I have this fascination with having High Tea like the English, with snooty women, eating frilly bite-size sandwiches and our pinkies held way out out as we sip our Earl Grey. I have now learned that HighTea (“meat” tea) is actually meant to be served as a light dinner in the early evening and reserved for the lower classes. The earlier, more formal engagement that I have admired since I was a child is actually called Low Tea. Hmm…
So, consider me lower class, I don’t mind, but we were were going to have high tea, not low tea. This was mostly due to the spontaneity of this goal and the hour we had to kill before dinner at Luce. I spotted Samovar Tea House as Peter and I were walking through Yerba Buena Gardens in San Francisco and there was absolutely no question in my mind that we were having fancy tea. I may have seen the husband roll his eyes, but he is now more than aware of my “having-every-new-experience” tactics and was easily persuaded, knowing there wouldn’t be any other option.
Walking into Samavor competed with any uber-luxurious wine bar in Scottsdale, Arizona; plush lounge chairs, jaw-dropping interior design and the “pretty” people were in abundance along with several business men who obviously had just attended a convention of some sort. You would think that they would have opted for a ice-cold beer at the local tap room, but this must be how the sophisticated live.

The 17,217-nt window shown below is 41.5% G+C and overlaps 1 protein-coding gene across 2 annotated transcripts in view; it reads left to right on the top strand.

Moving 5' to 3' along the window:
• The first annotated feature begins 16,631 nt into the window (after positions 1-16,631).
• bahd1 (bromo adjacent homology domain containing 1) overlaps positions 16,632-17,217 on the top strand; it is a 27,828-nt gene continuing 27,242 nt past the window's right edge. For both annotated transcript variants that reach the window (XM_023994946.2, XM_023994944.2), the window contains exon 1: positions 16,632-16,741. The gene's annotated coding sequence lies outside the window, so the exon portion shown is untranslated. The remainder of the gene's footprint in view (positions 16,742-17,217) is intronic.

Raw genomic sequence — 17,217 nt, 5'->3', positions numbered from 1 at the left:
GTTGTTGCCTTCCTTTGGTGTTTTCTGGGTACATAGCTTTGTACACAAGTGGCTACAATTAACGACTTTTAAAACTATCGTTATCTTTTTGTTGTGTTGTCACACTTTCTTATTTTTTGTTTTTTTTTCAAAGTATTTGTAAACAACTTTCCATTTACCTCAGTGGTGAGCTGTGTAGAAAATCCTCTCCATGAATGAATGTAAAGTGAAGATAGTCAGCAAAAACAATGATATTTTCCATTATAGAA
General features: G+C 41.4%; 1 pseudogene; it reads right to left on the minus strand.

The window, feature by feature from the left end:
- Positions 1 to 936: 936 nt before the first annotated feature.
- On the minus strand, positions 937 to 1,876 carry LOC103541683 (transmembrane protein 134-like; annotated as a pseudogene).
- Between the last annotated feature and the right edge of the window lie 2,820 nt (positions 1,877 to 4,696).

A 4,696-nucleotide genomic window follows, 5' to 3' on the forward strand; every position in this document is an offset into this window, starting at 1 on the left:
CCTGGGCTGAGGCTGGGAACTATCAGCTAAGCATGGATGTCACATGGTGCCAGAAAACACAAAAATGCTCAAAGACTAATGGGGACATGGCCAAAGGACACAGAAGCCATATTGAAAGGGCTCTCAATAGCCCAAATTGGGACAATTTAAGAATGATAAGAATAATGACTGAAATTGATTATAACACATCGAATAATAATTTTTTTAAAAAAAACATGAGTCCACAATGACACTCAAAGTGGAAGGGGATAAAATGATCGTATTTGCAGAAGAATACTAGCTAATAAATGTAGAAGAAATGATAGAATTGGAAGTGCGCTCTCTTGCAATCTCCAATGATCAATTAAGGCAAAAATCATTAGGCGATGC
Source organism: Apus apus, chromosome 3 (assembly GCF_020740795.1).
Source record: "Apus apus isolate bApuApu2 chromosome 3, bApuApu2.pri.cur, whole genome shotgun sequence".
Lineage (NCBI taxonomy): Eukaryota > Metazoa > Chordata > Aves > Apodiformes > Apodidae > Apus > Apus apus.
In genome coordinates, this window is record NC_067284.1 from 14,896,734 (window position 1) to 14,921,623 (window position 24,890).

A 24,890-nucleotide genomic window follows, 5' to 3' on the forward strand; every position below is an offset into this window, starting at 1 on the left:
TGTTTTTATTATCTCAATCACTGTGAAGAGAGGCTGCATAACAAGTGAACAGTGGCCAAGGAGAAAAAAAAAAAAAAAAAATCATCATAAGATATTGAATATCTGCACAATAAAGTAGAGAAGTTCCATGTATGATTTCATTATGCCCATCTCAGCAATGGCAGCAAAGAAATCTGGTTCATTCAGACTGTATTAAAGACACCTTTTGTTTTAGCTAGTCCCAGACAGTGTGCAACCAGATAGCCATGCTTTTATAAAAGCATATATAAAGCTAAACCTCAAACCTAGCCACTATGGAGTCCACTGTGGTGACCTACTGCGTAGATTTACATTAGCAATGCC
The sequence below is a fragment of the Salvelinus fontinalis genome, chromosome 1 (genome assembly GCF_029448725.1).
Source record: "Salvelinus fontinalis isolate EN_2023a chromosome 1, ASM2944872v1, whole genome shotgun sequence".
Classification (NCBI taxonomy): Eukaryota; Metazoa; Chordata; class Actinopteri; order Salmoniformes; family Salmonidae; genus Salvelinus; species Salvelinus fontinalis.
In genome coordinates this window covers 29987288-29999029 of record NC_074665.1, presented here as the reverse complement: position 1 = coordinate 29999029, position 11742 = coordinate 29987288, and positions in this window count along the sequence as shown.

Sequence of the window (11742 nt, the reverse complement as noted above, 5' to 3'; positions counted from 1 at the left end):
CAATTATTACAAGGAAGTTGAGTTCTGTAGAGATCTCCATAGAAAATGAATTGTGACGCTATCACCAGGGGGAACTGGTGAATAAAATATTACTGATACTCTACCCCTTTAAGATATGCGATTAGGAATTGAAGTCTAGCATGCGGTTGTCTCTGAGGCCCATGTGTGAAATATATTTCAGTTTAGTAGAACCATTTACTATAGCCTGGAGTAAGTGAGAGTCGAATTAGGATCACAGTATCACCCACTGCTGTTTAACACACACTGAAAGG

We waited briefly to be seated, though it wasn’t the cushy parlor-style seating, it was a comfortable table. The server was extremely knowledgeable about the tea selection, which was to be expected. The prices were equivalent to those of a glass of wine, ranging from $7 to $14, which would seem a tad expensive except that you have to realize that you are paying for the experience. We opted for the Nocturnal Bliss $8 (a blend of honeybush, lemon myrtle, lavender, etc) and a coconut rice pudding $6. Both were exquisite.
I could have stayed, people watching and sipping, at Samovar for hours, which is exactly what I plan to do in the future.